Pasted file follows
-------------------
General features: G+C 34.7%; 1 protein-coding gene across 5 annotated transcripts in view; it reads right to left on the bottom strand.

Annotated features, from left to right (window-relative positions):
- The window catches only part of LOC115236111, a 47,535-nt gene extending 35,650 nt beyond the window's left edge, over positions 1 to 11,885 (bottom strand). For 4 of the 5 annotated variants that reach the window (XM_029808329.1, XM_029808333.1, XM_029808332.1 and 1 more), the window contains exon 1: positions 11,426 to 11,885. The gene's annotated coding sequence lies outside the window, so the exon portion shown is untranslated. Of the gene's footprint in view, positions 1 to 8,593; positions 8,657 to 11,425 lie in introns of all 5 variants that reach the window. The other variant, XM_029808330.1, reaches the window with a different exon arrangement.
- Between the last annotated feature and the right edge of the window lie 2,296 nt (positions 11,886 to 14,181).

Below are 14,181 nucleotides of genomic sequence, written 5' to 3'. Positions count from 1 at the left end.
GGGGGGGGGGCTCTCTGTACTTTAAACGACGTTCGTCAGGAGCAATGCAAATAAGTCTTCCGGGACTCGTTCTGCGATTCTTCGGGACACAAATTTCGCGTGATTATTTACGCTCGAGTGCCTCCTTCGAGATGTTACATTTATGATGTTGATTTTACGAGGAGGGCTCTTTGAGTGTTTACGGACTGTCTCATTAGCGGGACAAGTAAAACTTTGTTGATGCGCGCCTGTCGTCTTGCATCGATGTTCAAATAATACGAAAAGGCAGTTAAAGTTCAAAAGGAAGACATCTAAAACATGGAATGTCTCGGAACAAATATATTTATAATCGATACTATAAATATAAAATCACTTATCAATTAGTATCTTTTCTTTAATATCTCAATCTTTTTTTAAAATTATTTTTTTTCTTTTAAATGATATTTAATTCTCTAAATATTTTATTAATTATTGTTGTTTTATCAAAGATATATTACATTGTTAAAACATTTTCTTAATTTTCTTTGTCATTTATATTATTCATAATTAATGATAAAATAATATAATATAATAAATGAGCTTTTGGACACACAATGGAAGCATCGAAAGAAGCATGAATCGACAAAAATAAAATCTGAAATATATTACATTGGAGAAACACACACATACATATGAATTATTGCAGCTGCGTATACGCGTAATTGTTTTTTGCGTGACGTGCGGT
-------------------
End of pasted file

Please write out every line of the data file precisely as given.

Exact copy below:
General features: G+C 34.7%; 1 protein-coding gene across 5 annotated transcripts in view; it reads right to left on the bottom strand.

Annotated features, from left to right (window-relative positions):
- The window catches only part of LOC115236111, a 47,535-nt gene extending 35,650 nt beyond the window's left edge, over positions 1 to 11,885 (bottom strand). For 4 of the 5 annotated variants that reach the window (XM_029808329.1, XM_029808333.1, XM_029808332.1 and 1 more), the window contains exon 1: positions 11,426 to 11,885. The gene's annotated coding sequence lies outside the window, so the exon portion shown is untranslated. Of the gene's footprint in view, positions 1 to 8,593; positions 8,657 to 11,425 lie in introns of all 5 variants that reach the window. The other variant, XM_029808330.1, reaches the window with a different exon arrangement.
- Between the last annotated feature and the right edge of the window lie 2,296 nt (positions 11,886 to 14,181).

Below are 14,181 nucleotides of genomic sequence, written 5' to 3'. Positions count from 1 at the left end.
GGGGGGGGGGCTCTCTGTACTTTAAACGACGTTCGTCAGGAGCAATGCAAATAAGTCTTCCGGGACTCGTTCTGCGATTCTTCGGGACACAAATTTCGCGTGATTATTTACGCTCGAGTGCCTCCTTCGAGATGTTACATTTATGATGTTGATTTTACGAGGAGGGCTCTTTGAGTGTTTACGGACTGTCTCATTAGCGGGACAAGTAAAACTTTGTTGATGCGCGCCTGTCGTCTTGCATCGATGTTCAAATAATACGAAAAGGCAGTTAAAGTTCAAAAGGAAGACATCTAAAACATGGAATGTCTCGGAACAAATATATTTATAATCGATACTATAAATATAAAATCACTTATCAATTAGTATCTTTTCTTTAATATCTCAATCTTTTTTTAAAATTATTTTTTTTCTTTTAAATGATATTTAATTCTCTAAATATTTTATTAATTATTGTTGTTTTATCAAAGATATATTACATTGTTAAAACATTTTCTTAATTTTCTTTGTCATTTATATTATTCATAATTAATGATAAAATAATATAATATAATAAATGAGCTTTTGGACACACAATGGAAGCATCGAAAGAAGCATGAATCGACAAAAATAAAATCTGAAATATATTACATTGGAGAAACACACACATACATATGAATTATTGCAGCTGCGTATACGCGTAATTGTTTTTTGCGTGACGTGCGGT